You hear about quality time, but I’m a big believer in quantity time. Some of my best times both as a child and a parent occurred as pure luck. The more time you spend together, the more likely it will suddenly turn out great. This was one of those times.
For my little guys, action is the name of the game when it comes to the outdoors. Duck hunting is a fabulous way to break them into the hunting and with duck season around the corner, I hope you’ll take some little guys or gals out hunting with you–though it may not seem easy or even practical.
Some hunts lend themselves particularly well with bringing munchkins. A dove hunt is simple: make sure there is plenty of shade, hydration and their BB guns. Toss in some OFF, sun tan lotion, and long pants and you will be good to go. Even deer hunting, when done out of a spacious box blind shielded from the elements is a good way to hunt with kids.
But duck hunting takes a little more effort. Water, cold, nasty weather, mud–mother nature doesn’t pull any punches during duck season. Throw in waking up way before the posterior end of dawn, and its easy to see why many Dads just choose to let their kids sleep during Daffy Season.
So last year when my friend John invited me to Corpus to duck hunt I originally planned on coming alone for the hunt. However, my wife developed a serious case of house-itosis, so she and the boys came along since I was getting a hotel room anyway. We drove down and that night I left and met up with John for an evening hunt.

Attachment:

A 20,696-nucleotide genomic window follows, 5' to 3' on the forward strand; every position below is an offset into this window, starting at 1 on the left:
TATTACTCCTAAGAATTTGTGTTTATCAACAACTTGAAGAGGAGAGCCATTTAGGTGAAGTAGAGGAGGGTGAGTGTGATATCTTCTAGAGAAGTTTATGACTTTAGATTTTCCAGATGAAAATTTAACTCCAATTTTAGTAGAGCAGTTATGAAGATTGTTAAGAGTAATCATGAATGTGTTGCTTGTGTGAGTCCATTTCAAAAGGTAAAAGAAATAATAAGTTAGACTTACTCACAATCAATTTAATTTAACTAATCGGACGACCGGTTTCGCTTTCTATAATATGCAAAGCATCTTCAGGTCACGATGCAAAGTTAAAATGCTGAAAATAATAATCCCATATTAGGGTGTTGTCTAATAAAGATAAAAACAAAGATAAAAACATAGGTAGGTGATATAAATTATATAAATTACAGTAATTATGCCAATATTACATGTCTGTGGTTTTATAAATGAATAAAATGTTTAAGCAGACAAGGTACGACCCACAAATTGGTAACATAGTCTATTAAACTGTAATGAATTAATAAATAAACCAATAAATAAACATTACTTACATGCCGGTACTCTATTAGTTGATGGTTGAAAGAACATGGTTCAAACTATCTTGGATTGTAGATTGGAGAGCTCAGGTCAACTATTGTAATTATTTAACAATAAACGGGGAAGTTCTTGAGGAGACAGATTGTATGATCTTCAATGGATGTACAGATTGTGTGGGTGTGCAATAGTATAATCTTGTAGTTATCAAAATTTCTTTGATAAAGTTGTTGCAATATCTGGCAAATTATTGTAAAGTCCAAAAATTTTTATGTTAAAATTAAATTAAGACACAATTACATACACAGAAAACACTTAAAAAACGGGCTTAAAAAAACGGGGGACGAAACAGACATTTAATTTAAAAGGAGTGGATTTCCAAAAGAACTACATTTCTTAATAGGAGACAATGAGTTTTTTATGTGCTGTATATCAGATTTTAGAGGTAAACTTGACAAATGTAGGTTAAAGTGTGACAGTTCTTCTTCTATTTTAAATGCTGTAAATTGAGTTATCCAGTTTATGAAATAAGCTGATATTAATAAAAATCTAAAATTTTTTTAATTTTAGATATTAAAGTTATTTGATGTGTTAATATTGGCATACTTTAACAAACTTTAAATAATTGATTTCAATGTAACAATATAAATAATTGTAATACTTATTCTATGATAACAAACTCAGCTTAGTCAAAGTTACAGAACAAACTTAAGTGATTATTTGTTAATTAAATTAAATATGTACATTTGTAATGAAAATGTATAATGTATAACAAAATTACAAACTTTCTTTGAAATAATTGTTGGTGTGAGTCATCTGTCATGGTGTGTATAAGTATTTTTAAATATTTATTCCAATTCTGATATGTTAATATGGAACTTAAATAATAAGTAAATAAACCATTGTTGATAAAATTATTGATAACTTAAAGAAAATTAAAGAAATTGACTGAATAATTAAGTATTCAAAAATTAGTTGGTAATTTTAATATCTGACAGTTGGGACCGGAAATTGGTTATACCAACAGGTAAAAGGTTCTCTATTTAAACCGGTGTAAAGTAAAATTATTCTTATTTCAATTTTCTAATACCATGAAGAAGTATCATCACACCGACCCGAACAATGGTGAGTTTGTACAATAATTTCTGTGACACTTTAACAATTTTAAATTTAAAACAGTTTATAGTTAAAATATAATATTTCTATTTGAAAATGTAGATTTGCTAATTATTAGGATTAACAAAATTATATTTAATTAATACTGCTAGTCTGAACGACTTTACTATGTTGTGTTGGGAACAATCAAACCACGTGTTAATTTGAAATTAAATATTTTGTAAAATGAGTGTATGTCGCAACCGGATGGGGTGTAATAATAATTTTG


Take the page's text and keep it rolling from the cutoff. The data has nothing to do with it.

Though he hadn’t mentioned them, John brought his oldest daughter and son. I didn’t mind at all. I hadn’t asked if this was a kids hunting trip–being the guest and all–and I felt rotten for not packing Oliver’s hunting gear. We hunted that night, (more of a scouting trip since no ducks flew over) and I returned to get Oliver as outfitted as I could.
Thankfully, Corpus Christi is not cold. That night we pieced together the warmest stuff he had: A fleece sweatshirt on top of his favorite white Longhorn Jersey, a pair of sweat pants under jeans and some blue crocs. Not exactly what you’ll find on the pages of a Cabela’s catalog. Turns out you can kill a few ducks without camo.
Some 70% of the redhead population winters in the Laguna Madre, and we had several land among our three dozen decoys before legal shooting time. Oliver was sleepy and Jack was sipping some hot chocolate when John said,
He fired, and I pulled the trigger but forgot to take the safety off. I was using a new Stoeger double barrel I’d picked up to be my devoted duck gun and wasn’t as used to it as my trusty Remington 1100. I flicked off the safety and scared a straggling duck that was probably out of range. John, on the other hand, took his limit of red heads in one pass and I came up with nothing. After those were gathered and the blind had grown silent Oliver asked,
“Daddy why did you miss so bad?” The amount of disdain generated in that 6 year old’s voice was impressive. I chuckled and assured him I was in fact trying.
Then, cutting through the wind like squadron of Blue Angels, a flock of bluebills bombed us from behind and I was able to redeem myself in my eldest son’s eyes with a double of my own.
Action was steady and within an hour we had our limits. Oliver’s first duck hunt wasn’t well planned on my part, but he loved it. I didn’t plan on us having one of those great father-son experiences, but it happened. Strangely, every other duck hunt last season included some sort of foul up. Getting a bit lost on the public land, forgetting gloves, or being kept awayke by a group of rowdies as told here in my inaugural post: http://wp.me/p3bCKM-d
Despite some of our misfortunes, I look forward to spending more time with my boys duck hunting this year. Who took you duck hunting first? Do you have any advice about bringing little ones along?